will never find it.

That’s just plain inspiring, no?

Well. Here’s my favorite sentence that man said, from THE BFG:

But let’s ignore that sage advice and gobblefunk a bit. That pretty much sums up what we do as writers anyway, right? Stir this, mix that, add in this word, trash those dumb ones, those unneccessary ones, those boring ones.

I’m always (always!) noodling around words in my brain. Odd I know, especially because my day job is all about pictures and graphics and effects. So at work recently, one dude asks the Boss Man, “Boss Man, what shot number is the one with the volcano?”

Too easy. I pipe up with, “Probably number e-LAVA-n.”

Maybe that was a bit of a groaner, or even a lot of a groaner if you have no funny bone. But since you are on the other side of the internet, and because I know we are all best friends, I have a feeling you laughed a little.

Did I write down “Punny Counting Book about Earth Science-y Things” in my PiBoIdMo notebook that day? Maybe.

(My honey’s fantasy football team is called the Favre Fig Newtons. Runs in the family.)

I figure if you look at the world like it’s one monster crossword puzzle, something unexpected is bound to tumble out.


And why limit the gobblefunking to words? Why not gobblefunk with pictures?

I’m really no different than your average preschooler, because all day long I think about shapes and lines and color.

It’s when this:

Becomes this:

Which could easily become this:

OK, well maybe that’s boring unless you are in my line of work. But!

Couldn’t that same gobblefunking help us with ideas?

And since words are just pictures in different shapes, let’s do some of those, too.

This is the high school football stadium up the road from me. I am obsessed with their signage. It’s strong and pretty, and it sparkles on Friday nights. I can’t explain my love for this tiny part of my town, I’m just drawn to it. (I secretly think Tami Taylor is in those bleachers, which may explain part of the love.)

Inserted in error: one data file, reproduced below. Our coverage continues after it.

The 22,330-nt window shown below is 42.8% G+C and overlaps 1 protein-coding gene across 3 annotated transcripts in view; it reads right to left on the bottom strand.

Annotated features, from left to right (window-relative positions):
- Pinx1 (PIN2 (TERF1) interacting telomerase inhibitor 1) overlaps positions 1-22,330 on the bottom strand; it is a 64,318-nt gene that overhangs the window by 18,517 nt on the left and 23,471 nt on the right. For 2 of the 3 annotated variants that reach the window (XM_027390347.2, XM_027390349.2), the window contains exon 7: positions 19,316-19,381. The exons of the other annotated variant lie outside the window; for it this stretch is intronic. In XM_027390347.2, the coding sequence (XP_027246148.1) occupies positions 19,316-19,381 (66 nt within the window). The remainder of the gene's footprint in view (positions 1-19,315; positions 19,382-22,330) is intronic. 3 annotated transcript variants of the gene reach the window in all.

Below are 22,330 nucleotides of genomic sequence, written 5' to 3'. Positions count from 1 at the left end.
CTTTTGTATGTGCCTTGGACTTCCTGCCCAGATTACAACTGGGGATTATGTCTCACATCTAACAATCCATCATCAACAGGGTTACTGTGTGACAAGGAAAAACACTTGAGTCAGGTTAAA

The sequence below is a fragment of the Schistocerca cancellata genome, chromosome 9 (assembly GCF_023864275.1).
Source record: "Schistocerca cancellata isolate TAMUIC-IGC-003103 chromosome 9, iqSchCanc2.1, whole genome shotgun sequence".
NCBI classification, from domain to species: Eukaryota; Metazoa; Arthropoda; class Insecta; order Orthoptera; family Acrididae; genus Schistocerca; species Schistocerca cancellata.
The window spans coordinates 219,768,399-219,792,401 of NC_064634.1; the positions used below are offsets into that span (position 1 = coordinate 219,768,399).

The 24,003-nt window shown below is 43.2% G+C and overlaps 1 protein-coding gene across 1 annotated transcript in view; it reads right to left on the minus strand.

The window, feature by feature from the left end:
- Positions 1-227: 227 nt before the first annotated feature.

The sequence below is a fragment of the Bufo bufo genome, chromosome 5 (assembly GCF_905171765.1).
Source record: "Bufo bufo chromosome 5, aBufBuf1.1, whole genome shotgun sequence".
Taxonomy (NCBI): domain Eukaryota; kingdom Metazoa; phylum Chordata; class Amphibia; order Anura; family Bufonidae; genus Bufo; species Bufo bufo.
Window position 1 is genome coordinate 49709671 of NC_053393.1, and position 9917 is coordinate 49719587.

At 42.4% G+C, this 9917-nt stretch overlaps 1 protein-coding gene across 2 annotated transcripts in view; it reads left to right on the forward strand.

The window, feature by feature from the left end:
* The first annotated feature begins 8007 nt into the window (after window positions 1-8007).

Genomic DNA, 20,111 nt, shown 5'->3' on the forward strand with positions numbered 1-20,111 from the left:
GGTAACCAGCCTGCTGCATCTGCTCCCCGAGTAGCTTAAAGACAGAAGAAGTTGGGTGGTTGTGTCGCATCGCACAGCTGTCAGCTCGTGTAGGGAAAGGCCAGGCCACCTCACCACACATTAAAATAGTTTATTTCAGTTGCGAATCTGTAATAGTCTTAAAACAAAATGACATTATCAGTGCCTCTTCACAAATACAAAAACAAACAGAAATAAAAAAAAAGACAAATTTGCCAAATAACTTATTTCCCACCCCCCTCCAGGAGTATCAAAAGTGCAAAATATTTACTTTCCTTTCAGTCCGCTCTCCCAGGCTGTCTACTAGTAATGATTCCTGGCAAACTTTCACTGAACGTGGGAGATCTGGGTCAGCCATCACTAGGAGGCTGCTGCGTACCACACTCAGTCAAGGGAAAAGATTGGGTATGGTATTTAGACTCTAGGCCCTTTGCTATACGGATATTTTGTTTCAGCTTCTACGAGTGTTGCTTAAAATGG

So, switch around some letters, fire up the gobblefunking, and the leftovers might just be a flash of an idea.


Every day when I leave my house, these are the stepping stones I hop.

I hate them. They are awkwardly spaced, so in order to avoid the dewy grass I have to mosey with some serious cowboy swagger to land on each one. But remember that whole thing about being like a preschooler and thinking of shapes all day?

Maybe instead of stone circles they are actually…


Or this:

All I see is a pet rock factory. Or a cement skyscraper. You?

This will be the only time I ask you to listen to me and not Roald Dahl. But go ahead and ignore that advice above, and get busy gobblefunking.

Carter Higgins is a motion graphics designer and a former elementary school librarian. She spends her days creating graphics, teaching, gobblefunking, and writing picture books. All of these interests combine in her blog at Design of the Picture Book, or you can find her on Twitter @CarterHiggins.

Carter is generously donating a picture book critique to PiBoIdMo. And you don’t have to wait until the end of the month to win it! Anyone can enter, right here, right now. Just leave a comment and a winner will be randomly selected in one week. Good luck!

So I love this coffee mug.

Everything about the title and cover design screams that it’s going to have something marvelous inside. (And that it’s HOT.)

Note the retro color scheme and bold lines representing books on a shelf.

I talked to the author of this mug, and she said she wanted to create it so avid readers could profess their love of books. And, oh yeah, to also bring in a few bucks for Reading is Fundamental (RIF), the national non-profit organization that puts books in the hands of underprivileged kids who otherwise wouldn’t have any books of their own.

Well, how did the author pull this off?

That’s right, she bugged her friend Carter Higgins, the writer and designer behind the popular blog Design of the Picture Book. Yes, the same person who designed the Picture Book Writing Pie.

And Carter delivered. Big time.

So head on over to the CafePress PiBoIdMo shop to grab your cuppa. (And there’s a shirta, too.)

All proceeds benefit RIF ($3 per purchase), so there’s a good cause behind a good design!

When I teach a picture book writing class or speak to new writers, I tell them I don’t subscribe to the “write every day” philosophy. That just doesn’t work for me as a picture book author. Sorry, wise writing sages.

However, I do give out this suggestion: “stare every day”.

Yes, I spend the bulk of my time staring (a.k.a. thinking) when writing a picture book. In fact, it’s about 50% of my effort. And thanks to my friend Carter Higgins from Design of the Picture Book,  I can now share this secret with you in a deliciously accurate chart.

Can I get you a slice?

(Please note: “Writing” is the cherry on top!)